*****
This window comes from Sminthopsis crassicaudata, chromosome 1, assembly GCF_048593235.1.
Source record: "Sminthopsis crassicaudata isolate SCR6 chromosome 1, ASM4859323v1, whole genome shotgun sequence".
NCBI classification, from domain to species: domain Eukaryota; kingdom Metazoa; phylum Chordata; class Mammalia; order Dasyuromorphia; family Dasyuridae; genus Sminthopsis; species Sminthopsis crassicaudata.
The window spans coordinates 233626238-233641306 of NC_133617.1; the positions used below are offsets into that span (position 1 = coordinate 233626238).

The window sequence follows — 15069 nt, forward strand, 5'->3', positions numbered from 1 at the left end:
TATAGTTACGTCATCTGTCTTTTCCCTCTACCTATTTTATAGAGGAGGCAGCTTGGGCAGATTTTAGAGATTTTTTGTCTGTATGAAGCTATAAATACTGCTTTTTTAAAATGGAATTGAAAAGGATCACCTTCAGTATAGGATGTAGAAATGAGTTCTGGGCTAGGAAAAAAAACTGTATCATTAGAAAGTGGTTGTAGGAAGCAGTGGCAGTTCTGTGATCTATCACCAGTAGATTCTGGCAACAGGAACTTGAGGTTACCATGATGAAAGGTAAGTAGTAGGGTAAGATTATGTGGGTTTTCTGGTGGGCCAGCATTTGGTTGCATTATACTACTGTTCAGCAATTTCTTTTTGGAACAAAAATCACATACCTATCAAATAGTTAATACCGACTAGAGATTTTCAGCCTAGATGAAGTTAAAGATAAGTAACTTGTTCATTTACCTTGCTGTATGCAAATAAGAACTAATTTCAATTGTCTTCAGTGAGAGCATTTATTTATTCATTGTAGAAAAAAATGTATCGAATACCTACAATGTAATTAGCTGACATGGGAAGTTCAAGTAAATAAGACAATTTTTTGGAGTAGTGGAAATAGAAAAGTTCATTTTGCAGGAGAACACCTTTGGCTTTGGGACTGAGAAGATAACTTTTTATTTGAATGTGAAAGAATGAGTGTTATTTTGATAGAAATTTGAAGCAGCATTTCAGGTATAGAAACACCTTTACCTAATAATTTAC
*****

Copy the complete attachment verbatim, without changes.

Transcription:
This window comes from Sminthopsis crassicaudata, chromosome 1, assembly GCF_048593235.1.
Source record: "Sminthopsis crassicaudata isolate SCR6 chromosome 1, ASM4859323v1, whole genome shotgun sequence".
NCBI classification, from domain to species: domain Eukaryota; kingdom Metazoa; phylum Chordata; class Mammalia; order Dasyuromorphia; family Dasyuridae; genus Sminthopsis; species Sminthopsis crassicaudata.
The window spans coordinates 233626238-233641306 of NC_133617.1; the positions used below are offsets into that span (position 1 = coordinate 233626238).

The window sequence follows — 15069 nt, forward strand, 5'->3', positions numbered from 1 at the left end:
TATAGTTACGTCATCTGTCTTTTCCCTCTACCTATTTTATAGAGGAGGCAGCTTGGGCAGATTTTAGAGATTTTTTGTCTGTATGAAGCTATAAATACTGCTTTTTTAAAATGGAATTGAAAAGGATCACCTTCAGTATAGGATGTAGAAATGAGTTCTGGGCTAGGAAAAAAAACTGTATCATTAGAAAGTGGTTGTAGGAAGCAGTGGCAGTTCTGTGATCTATCACCAGTAGATTCTGGCAACAGGAACTTGAGGTTACCATGATGAAAGGTAAGTAGTAGGGTAAGATTATGTGGGTTTTCTGGTGGGCCAGCATTTGGTTGCATTATACTACTGTTCAGCAATTTCTTTTTGGAACAAAAATCACATACCTATCAAATAGTTAATACCGACTAGAGATTTTCAGCCTAGATGAAGTTAAAGATAAGTAACTTGTTCATTTACCTTGCTGTATGCAAATAAGAACTAATTTCAATTGTCTTCAGTGAGAGCATTTATTTATTCATTGTAGAAAAAAATGTATCGAATACCTACAATGTAATTAGCTGACATGGGAAGTTCAAGTAAATAAGACAATTTTTTGGAGTAGTGGAAATAGAAAAGTTCATTTTGCAGGAGAACACCTTTGGCTTTGGGACTGAGAAGATAACTTTTTATTTGAATGTGAAAGAATGAGTGTTATTTTGATAGAAATTTGAAGCAGCATTTCAGGTATAGAAACACCTTTACCTAATAATTTAC